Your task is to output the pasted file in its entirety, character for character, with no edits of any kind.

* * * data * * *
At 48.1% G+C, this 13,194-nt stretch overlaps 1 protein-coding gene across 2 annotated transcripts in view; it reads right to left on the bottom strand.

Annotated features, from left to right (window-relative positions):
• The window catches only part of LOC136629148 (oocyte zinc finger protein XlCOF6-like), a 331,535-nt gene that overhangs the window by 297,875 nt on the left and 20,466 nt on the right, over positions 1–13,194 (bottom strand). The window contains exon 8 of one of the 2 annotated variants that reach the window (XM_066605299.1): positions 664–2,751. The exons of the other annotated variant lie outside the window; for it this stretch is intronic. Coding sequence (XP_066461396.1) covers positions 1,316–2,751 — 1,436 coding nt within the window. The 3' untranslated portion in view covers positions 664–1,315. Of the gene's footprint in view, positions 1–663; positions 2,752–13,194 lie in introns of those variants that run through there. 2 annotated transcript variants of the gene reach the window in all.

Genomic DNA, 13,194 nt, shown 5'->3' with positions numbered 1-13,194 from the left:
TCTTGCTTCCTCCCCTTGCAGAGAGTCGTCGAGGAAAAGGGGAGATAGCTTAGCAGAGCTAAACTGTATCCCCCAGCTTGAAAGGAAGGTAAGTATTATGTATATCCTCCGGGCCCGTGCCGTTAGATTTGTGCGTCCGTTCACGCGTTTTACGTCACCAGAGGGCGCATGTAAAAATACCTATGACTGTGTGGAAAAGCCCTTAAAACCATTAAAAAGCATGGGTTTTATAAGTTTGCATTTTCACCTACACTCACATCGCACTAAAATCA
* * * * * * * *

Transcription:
At 48.1% G+C, this 13,194-nt stretch overlaps 1 protein-coding gene across 2 annotated transcripts in view; it reads right to left on the bottom strand.

Annotated features, from left to right (window-relative positions):
• The window catches only part of LOC136629148 (oocyte zinc finger protein XlCOF6-like), a 331,535-nt gene that overhangs the window by 297,875 nt on the left and 20,466 nt on the right, over positions 1–13,194 (bottom strand). The window contains exon 8 of one of the 2 annotated variants that reach the window (XM_066605299.1): positions 664–2,751. The exons of the other annotated variant lie outside the window; for it this stretch is intronic. Coding sequence (XP_066461396.1) covers positions 1,316–2,751 — 1,436 coding nt within the window. The 3' untranslated portion in view covers positions 664–1,315. Of the gene's footprint in view, positions 1–663; positions 2,752–13,194 lie in introns of those variants that run through there. 2 annotated transcript variants of the gene reach the window in all.

Genomic DNA, 13,194 nt, shown 5'->3' with positions numbered 1-13,194 from the left:
TCTTGCTTCCTCCCCTTGCAGAGAGTCGTCGAGGAAAAGGGGAGATAGCTTAGCAGAGCTAAACTGTATCCCCCAGCTTGAAAGGAAGGTAAGTATTATGTATATCCTCCGGGCCCGTGCCGTTAGATTTGTGCGTCCGTTCACGCGTTTTACGTCACCAGAGGGCGCATGTAAAAATACCTATGACTGTGTGGAAAAGCCCTTAAAACCATTAAAAAGCATGGGTTTTATAAGTTTGCATTTTCACCTACACTCACATCGCACTAAAATCA